Notes on the Journey

Monday, July 30, 2012

Allowing Anger

There are many reasons why we might get angry.  Someone accuses us of something wrongly, or they're right and we don't want to admit it.  Someone invades a boundary.  Someone disrespects us or someone we love.  Someone takes something from us or harms us or someone we love.  We're frightened or surprised.  The list is long and we all get very creative about the triggers for anger.

There are times when the anger we're feeling has nothing to do with what someone did to us, and has more to do with our own issues around whatever the trigger was.  In these instances, it would be a good idea for us to look at why we reacted in anger to something that could have been dealt with another way.  By bringing our issues into consciousness and taking responsibility for them and understanding ourselves more deeply, we often diminish the power of the trigger and are able to deal with similar situations in the future without getting angry.

But, there are times, when anger is justified and even called for.  There is righteous anger.  There are times when someone is so far gone into an emotional reaction that anger might be the only thing that will reach them.  There are times when we need to protect children or animals, and anger is the only thing that will stop a perpetrator of violence.  There are times when someone crosses a boundary and the only thing that gets them to understand that it's not allowed is our anger.  There are many instances where anger could be necessary.

There is a mistaken idea that it's not spiritual to get angry.  That if we were really enlightened we wouldn't get angry.  That if we were really spiritual enough we'd not be triggered into anger.  I think this is a damaging concept.  It has the result of causing us to suppress our feelings and then feel guilty that we had those feelings.  What we feel is what we feel and can not be denied.  If we feel anger, we feel anger, and telling ourselves we shouldn't be feeling it doesn't stop it.  I'm not saying we need to act out our anger in every instance, but the fact of the anger must be acknowledged, and the anger must be allowed to have its space and expression and movement.  When we suppress any emotion it gets stuck.  When we suppress anger we don't really get over it and it causes resentment.  As uncomfortable as anger can be, especially because many of us have been taught it's not okay to feel it or express it, it needs its space and the ability to move through us so we can release it and move on.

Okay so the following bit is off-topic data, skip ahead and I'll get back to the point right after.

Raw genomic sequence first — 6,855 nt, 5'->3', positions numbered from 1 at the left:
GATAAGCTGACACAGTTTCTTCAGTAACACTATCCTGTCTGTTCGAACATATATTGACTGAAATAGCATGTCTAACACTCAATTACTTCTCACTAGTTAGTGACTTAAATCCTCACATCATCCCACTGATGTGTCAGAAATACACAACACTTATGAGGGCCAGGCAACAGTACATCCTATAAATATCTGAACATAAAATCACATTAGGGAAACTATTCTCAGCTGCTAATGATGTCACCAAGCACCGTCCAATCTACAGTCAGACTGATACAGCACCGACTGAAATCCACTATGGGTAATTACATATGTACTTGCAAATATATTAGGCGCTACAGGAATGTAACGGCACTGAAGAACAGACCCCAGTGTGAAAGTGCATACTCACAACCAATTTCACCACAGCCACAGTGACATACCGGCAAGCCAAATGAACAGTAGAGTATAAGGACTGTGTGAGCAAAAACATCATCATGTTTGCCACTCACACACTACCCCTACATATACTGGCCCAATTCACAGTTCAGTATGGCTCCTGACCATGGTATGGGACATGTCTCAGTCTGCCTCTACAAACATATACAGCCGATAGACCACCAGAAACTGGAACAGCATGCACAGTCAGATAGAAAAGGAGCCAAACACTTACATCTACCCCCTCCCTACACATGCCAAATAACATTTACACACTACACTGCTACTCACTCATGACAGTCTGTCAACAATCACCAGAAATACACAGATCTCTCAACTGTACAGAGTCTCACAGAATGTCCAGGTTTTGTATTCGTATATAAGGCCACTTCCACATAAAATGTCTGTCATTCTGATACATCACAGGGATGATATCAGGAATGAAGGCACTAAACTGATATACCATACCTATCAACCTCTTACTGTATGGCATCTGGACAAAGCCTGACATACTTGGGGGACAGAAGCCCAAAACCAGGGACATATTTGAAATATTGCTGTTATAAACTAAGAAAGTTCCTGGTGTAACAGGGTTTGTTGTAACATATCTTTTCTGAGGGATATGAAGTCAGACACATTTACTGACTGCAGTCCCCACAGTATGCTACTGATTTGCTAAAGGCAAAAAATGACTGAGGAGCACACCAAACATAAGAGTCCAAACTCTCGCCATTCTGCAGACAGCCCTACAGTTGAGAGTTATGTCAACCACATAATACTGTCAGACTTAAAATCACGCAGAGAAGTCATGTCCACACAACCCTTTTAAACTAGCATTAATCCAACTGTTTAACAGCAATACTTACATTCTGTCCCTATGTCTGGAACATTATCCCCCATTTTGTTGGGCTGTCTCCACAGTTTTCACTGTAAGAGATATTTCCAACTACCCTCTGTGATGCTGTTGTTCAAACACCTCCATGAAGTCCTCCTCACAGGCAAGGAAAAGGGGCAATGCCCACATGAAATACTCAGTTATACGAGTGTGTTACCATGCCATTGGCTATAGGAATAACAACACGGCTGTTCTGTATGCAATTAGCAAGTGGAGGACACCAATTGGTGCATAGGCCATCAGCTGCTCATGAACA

With practice, we can learn to allow anger to be present and deal with whatever caused it in the moment.  We can learn to speak up for ourselves.  We can learn to hold our own.  We can learn to confront a situation and not collapse.  For me, this has been a long and difficult learning curve.  I don't like to get angry.  I was taught it was not okay to be angry.  I don't like confrontation and conflict.  I used to cry if I tried to speak when I was angry but, through much effort and practice, I am now able to speak when I'm angry and not collapse into tears.  I'm able to speak up for myself and hold my own.  I'm still often uncomfortable doing it, but I don't let that stop me.

I've learned to stand in the reception of someone else's anger and let them say what they need to say without interrupting or defending.  When they're finished expressing what they need to say, I'll say what I need to say about whatever situation caused the conflict.  And, often this process needs to go back and forth for a while before the person is done and has spent their reaction.  Once the reaction has played itself out, the person is more able to hear what I might have to say and understand it.  And, it's a gift if you have a conflict with someone who is able to allow you to have your reaction and move it out.

Boundaries are important.  We have to set them and hold them, even in the face of another's anger or disapproval or efforts to break them down.  But, with awareness and practice we will get better at it.  And, as we get more comfortable with anger, and better at setting boundaries and holding them, we start to gain self-confidence and feel stronger and more safe in the world and in our interactions with other people.  And, we also gain the respect of other people, which for me, was a surprise.  I have historically thought that if I got angry or set a boundary that people wouldn't like me or I'd lose the love of those close to me.  But, that's not true.  I thought I had to be nice and let people do whatever they wanted or they wouldn't like me or love me.  But, that's not true.  I find that I also respect myself more when I'm able to be authentic with my feelings and hold my boundaries.

I don't advocate allowing violence to be your expression of anger, or to lash out at someone verbally with cutting and hurtful words.  Being consciously angry requires that we take full responsibility for our actions and words and that we keep our responses about ourselves and don't project blame and judgment onto the other.  But, when we're able to do this, our angry confrontations can actually lead to resolutions, deeper understanding, respect and love.  Amazing.

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